Single coated lenses have a treatment applied to them which is generally a protective and boosting multi-purpose treatment. This lens treatment can shield the lens from scratches while minimizing glare and other less advantageous things experienced in the shooting environment while sighting in with the scope. The quality of a single layered lens depends upon the scope developer and the amount you spent for it. The scope’s maker and cost are signs of the lens quality.
Some scope manufacturers similarly make it a point to define if their optic lenses are layered or “multi” covered. Being “much better” depends on the maker’s lens treatment technology and the quality of products used in developing the rifle scope.
Anti-water Lens Coverings
Water on a lens doesn’t help with maintaining a clear sight picture through a scope at all. Many top of the line and high-end optic companies will coat their lenses with a hydrophilic or hydrophobic coating.
Alternatives for Mounting Optics on Long Guns
Mounting options for scopes are available in a few choices. There are the standard scope rings which are individually mounted to the scope and one-piece scope mounts which cradle the scope. These different kinds of mounts also generally come in quick release versions which use manual levers which allow rifle shooters to quickly mount and remove the scopes.
Scope Mounts with Hex Key Rings
Standard, clamp design mounting scope rings use hex head screws to mount to the flattop design Picatinny scope installation rails on rifles. These types of scope mounts use two different rings to support the optic, and are made from 7075 T6 billet aluminum which is developed for long distance accuracy shooting. This type of scope mount is perfect for rifles which need a durable, sound mounting solution which will not move no matter how much the scope is moved or abused.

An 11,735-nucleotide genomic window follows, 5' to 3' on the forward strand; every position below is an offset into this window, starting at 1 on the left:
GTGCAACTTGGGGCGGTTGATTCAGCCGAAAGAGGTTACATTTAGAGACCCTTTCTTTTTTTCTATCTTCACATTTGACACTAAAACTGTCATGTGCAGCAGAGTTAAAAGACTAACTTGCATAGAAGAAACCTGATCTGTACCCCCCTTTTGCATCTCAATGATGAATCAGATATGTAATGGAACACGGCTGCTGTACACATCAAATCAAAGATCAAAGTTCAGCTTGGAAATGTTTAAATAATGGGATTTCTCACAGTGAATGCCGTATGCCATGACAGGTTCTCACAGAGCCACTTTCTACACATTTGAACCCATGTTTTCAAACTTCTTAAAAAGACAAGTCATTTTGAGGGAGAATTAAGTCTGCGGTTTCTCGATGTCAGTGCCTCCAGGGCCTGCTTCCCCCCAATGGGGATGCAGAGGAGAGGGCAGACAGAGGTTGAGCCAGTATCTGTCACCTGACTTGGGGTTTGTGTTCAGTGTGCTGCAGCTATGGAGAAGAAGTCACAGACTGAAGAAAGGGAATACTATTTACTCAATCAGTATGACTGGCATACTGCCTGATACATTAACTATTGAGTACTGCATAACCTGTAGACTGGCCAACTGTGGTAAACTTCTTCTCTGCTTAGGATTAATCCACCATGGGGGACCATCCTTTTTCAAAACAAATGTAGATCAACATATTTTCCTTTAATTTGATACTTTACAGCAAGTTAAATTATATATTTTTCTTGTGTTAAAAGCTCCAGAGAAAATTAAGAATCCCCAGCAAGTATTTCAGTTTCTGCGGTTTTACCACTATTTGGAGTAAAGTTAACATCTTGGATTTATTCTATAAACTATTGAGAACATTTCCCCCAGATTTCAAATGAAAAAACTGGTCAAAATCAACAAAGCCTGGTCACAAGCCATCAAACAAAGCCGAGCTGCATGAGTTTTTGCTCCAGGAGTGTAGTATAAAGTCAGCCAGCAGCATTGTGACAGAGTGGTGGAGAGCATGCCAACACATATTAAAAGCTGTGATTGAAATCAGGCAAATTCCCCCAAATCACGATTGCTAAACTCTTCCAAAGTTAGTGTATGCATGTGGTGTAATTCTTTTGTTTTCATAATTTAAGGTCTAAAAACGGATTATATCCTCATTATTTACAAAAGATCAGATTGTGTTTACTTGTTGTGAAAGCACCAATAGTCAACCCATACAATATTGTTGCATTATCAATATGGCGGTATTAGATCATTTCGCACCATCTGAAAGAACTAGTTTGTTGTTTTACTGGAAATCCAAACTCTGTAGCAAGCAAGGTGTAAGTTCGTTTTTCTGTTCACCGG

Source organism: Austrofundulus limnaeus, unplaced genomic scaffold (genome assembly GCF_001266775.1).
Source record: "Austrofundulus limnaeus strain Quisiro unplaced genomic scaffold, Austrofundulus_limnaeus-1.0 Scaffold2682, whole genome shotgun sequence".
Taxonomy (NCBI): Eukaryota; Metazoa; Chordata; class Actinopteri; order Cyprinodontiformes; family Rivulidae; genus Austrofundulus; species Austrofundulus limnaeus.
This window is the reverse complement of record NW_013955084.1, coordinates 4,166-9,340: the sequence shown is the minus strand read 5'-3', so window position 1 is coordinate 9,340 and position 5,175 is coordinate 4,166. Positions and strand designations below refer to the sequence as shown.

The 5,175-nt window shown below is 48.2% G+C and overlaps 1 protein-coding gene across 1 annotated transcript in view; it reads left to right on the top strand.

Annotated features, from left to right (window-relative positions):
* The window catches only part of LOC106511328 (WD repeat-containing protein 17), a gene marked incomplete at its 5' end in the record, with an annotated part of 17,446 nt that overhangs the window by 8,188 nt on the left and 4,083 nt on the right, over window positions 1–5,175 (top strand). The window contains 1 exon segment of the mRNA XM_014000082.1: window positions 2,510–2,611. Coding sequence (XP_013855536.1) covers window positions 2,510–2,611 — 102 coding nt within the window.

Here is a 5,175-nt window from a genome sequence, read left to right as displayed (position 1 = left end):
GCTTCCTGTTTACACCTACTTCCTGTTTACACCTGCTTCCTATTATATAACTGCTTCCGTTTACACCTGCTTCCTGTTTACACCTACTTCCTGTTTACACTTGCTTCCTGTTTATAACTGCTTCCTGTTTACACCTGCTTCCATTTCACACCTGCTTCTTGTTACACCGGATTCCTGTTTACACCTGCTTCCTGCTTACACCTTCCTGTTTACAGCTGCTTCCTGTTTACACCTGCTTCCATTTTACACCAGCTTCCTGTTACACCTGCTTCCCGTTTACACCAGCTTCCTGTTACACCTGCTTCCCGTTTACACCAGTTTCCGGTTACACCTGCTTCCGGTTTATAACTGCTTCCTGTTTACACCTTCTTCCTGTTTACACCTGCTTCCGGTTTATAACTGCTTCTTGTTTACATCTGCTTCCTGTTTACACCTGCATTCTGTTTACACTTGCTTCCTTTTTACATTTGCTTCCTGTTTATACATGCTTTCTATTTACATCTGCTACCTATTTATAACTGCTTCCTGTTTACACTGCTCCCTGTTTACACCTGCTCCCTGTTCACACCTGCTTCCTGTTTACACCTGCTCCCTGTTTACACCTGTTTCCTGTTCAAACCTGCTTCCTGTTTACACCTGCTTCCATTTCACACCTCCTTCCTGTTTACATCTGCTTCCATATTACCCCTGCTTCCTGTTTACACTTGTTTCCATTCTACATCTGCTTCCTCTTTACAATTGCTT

Optic Mounting Solutions with Quick-Release Cantilever Rings
These kinds of quick-release rifle scope mounts can be used to quickly take off a scope from a rifle and reattach it to a different rifle. If they all use a similar design mount, multiple scopes can often be swapped in the field. The quick detach design is CNC machined from anodized 6061 T6 aluminum and the mounting levers fasten solidly to a flat top design Picatinny rail. This enables the scope to be sighted in while on the rifle, removed from the rifle, and remounted while maintaining precision. These types of mounts come in convenient for rifles which are moved a lot, to remove the scope from the rifle for protection, or for aiming systems which are adopted in between multiple rifles. An example of this mount type is the 30mm mount designed by Vortex Optics. It normally costs around $250 USD
Info on Rifle Scope Tube Sealing and Gas Purging
Wetness inside your rifle optic can ruin a day of shooting and your costly optic by triggering fogging and developing residue inside of the scope tube. Many scopes prevent wetness from going into the scope tube with a system of sealing O-rings which are water resistant.
Rifle Optic Gas Purging
Another component of avoiding the buildup of wetness inside of the rifle optic tube is filling the tube with a gas like nitrogen. Since this area is already taken up by the gas, the scope is less impacted by climate alterations and pressure differences from the outside environment which may possibly enable water vapor to seep in around the seals to fill the void which would otherwise exist. These are good qualities of a decent rifle scope to seek out.